Before you pick up the phone for your interview, you should research the company and know everything about both the company and the position for which you’re interviewing. In today’s world of mass communication, there’s no excuse for lack of research. Your recruiter will be able to brief you on the company, but you may want to search the web or the library for additional information.
The objective of a telephone interview is two-fold:
The telephone interview can be scheduled either during the workday or the evening, depending on your work schedule and that of the company. Generally, the company will call you. If you do not hear from the company within 15 minutes of the appointment, you should assume that something unexpected has delayed the call and call the company. If you do not get the hiring authority, be sure to leave a message that you called as a demonstration of your interest. In your message state that you want to reschedule the call.
After the initial exchange of pleasantries, open with a positive expression of your interest based upon what you have heard about the position. They say, “I’m looking forward to arranging a personal visit with you. In the meantime, what may I tell you to help you better understand my qualifications?”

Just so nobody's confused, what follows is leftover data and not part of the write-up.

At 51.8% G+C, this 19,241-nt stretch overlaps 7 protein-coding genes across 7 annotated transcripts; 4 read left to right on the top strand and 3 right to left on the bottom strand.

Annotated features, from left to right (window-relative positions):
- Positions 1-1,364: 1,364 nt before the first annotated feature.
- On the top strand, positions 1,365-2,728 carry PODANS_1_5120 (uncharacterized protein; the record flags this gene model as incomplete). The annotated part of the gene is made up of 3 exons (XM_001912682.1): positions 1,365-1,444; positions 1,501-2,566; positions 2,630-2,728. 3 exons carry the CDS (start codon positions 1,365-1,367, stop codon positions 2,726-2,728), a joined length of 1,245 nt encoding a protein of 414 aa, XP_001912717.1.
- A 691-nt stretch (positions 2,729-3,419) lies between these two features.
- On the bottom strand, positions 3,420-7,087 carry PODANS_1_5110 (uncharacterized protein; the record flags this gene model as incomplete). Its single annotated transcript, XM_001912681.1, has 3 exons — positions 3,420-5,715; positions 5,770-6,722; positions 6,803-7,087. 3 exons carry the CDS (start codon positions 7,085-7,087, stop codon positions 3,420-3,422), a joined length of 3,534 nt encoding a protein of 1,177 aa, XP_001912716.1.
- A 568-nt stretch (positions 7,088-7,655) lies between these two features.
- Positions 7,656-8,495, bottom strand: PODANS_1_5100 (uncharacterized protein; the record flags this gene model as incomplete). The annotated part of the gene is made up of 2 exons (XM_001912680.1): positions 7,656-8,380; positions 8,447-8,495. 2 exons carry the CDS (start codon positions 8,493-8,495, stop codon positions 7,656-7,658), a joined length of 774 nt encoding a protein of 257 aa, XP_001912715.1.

Respond with information about your accomplishments. Take the time in advance to develop a brief “commercial” outlining your strongest abilities and accomplishments. Provide concrete examples from your career that demonstrate your ability to do the job. Think through some of the issues that may come up in the interview. Be sure you have any notes, facts or figures that may be helpful in your conversation. Determine this information through studying the company website, annual reports, etc.
When you are asked if you have questions about the job, these might be appropriate:
Express thanks for the interviewer’s time and consideration. Write a thank you letter as soon as possible.